Chemical processes

Foundational Concept 5: The principles that govern chemical interactions and reactions form the basis for a broader understanding of the molecular dynamics of living systems.

Acid/base equilibria

Chill out! Characterizing solutions of acids and bases is easy when you use the simple ICE table technique. You will also learn how buffers regulate pH so well, a process essential to homeostasis.


Skrillex loved titrating solutions because he got to drop the base. Titrations are a technique that allow us to determine the concentration of an unknown by adding a known element to it until a specific change occurs. For instance, finding the acidity of a solution by adding standard base until the solution turns pink. Learn more about titrations and indicators by watching these examples.

Solubility equilibria

When fresh water runs over a rock a little bit of the rock dissolves. When this mineral rich water dries a little, the rock can be redeposited. Reactants and products are always in equilibrium with each other. Learn how to calculate equilibrium constants and by watching these videos!

Dot structures

5B: We can’t always see molecules, but we can always simplify and draw depictions of them with simply pen and paper. It is the language of chemistry that we want you to get acquainted with. You will learn to draw Lewis dot structures and resonance structures, assign formal charges, and analyze the geometry of molecules and ions.


5B: Even molecules with the same chemical formula can have different shapes even though they may be comprised of the same atoms. For instance, with one sheet of paper, you can make origami swans of so many different shapes - similarly molecules can come in different conformations. We will walk through the concepts of structural and conformational isomers as well as stereoisomers and diastereomers

Separations and purifications

5C: Did you know that digitalis, one of the oldest medicines used to increase cardiac contractility, is derived from the foxglove plant? When you are in the Amazon rainforest searching for a cure for cancer in a new exotic plant, your potential miracle drug of interest is not originally pure - it must be separated from the other contaminating components. Through these tutorials you will learn how to separate and purify chemical compounds using organic chemistry lab techniques such as extraction, distillation, chromatography, and gel electrophoresis.

Amino acids, peptides, proteins


Table sugar and corn syrup have the same chemical formula, so why do they taste different? The answer is in their stereochemistry. Learn how to assign chirality, interpret Fischer projections, and differentiate between different mono- and poly-saccharides in the following videos.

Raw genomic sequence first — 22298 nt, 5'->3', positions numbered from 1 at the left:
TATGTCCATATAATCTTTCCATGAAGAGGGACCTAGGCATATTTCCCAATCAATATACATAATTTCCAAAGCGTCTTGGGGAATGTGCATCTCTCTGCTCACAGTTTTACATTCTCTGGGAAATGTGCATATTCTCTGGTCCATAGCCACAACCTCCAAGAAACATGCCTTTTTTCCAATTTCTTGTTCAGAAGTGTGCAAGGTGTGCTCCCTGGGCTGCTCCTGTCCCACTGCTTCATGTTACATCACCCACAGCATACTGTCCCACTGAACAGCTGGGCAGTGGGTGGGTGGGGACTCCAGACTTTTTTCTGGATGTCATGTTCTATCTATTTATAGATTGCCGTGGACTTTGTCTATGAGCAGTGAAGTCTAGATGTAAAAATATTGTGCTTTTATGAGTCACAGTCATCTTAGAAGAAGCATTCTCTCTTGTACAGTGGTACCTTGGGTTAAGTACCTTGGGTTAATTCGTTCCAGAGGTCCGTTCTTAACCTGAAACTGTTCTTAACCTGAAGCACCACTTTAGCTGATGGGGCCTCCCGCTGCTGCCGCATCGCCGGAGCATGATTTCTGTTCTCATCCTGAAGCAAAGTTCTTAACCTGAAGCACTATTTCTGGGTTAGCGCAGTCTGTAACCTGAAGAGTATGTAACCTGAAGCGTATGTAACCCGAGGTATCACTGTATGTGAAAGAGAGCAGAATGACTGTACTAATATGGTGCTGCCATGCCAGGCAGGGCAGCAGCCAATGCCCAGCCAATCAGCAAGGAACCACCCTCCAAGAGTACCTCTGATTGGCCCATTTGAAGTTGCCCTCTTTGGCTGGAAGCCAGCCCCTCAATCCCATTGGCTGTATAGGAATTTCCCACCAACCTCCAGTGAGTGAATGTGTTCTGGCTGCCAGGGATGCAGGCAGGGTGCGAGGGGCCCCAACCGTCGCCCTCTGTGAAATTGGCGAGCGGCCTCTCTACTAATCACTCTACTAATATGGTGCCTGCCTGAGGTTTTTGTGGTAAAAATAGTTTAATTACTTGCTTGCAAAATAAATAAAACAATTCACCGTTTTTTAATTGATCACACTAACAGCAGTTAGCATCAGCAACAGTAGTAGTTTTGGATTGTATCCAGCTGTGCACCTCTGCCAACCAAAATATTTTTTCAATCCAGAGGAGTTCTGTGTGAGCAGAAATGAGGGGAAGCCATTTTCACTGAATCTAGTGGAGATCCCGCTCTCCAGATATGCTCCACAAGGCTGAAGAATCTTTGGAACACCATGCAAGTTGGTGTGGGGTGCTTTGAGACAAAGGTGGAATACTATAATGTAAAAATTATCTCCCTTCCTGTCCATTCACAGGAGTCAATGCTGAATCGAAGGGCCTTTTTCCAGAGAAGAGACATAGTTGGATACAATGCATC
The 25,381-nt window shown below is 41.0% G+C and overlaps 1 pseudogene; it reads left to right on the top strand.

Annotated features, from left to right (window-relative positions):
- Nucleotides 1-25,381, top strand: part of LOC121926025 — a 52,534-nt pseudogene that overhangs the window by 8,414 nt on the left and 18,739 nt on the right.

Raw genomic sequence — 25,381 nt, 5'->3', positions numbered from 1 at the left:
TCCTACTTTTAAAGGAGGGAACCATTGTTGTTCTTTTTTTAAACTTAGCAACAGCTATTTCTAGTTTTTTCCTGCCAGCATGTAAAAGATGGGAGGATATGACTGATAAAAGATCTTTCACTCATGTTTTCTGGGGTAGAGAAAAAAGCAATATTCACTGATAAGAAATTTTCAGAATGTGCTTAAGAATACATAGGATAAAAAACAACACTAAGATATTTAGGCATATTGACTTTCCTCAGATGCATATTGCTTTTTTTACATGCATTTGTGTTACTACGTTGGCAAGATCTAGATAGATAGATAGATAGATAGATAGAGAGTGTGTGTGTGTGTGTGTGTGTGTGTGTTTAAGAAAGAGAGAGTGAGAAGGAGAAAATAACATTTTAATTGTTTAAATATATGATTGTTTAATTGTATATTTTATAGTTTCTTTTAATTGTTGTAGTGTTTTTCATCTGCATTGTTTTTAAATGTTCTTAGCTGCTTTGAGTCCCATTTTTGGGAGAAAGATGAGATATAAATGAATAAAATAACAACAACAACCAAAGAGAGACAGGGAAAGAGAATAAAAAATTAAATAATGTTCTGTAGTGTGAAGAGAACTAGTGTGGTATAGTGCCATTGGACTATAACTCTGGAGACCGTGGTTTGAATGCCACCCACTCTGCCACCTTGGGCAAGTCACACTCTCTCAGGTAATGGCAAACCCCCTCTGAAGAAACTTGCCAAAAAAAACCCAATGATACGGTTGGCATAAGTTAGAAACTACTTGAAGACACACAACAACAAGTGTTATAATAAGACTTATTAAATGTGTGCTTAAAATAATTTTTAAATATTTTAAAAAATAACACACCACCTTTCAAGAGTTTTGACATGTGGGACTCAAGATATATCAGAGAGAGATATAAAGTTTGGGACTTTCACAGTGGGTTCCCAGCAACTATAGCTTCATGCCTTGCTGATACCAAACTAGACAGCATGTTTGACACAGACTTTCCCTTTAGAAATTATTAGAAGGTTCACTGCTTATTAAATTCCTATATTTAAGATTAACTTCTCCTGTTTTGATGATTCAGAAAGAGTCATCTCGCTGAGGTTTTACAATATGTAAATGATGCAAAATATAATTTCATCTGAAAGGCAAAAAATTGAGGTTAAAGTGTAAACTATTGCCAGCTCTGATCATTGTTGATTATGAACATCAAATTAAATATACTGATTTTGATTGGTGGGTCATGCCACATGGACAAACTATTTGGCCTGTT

Aldehydes and ketones

5D: Have you ever dissected a preserved cadaver in anatomy class? That stench you remember is the smell of formaldehyde used to preserve it. Formaldehyde is an aldehyde a class of molecules we will discuss along with its cousin the ketone. We will discuss their formation as well as how they interact in various chemical reactions as we walk through some real-world examples.

Alcohols and phenols

5D: If you’ve ever walked through the wards of a hospital, you’ve probably noticed dozens of alcohol-based hand sanitizer dispensers, which quickly clean the hands of healthcare workers between seeing patients. Alcohols serve many other functions. You will gain a strong understanding of the nomenclature, properties and reactions of alcohols and phenols, along with the criteria for determining aromaticity in heterocyles. By the way, if you’re wondering where the term “aromaticity” comes from, many of the earliest aromatic compounds, like benzene and toluene, were noted to have pleasant odors, and the name for this structural class has stuck ever since.


Chemical reactions are like an assembly line. The right parts have to come together at the right time in order to make the right product. How fast this can occur depends on the slowest step of the process. These videos show how and why different reactions occur at different speeds, and how catalysts - like enzymes in the body - can make reactions happen faster.



When a gas gets heated it expands, and this expansion can be used to do work like moving a piston in an combustion engine. These videos cover related topics such as isothermal, isometric, and diabatic processes as well as the laws of thermodynamics.


Wouldn’t it be terrifying if our clothes, food, and houses spontaneously combusted? Molecular bonds store tremendous amounts of energy, but generally are very stable. In order to release the energy, you have to add more first - like applying a match to a firework. These videos will overview standard enthalpy, entropy, and how to find out if a reaction is spontaneous.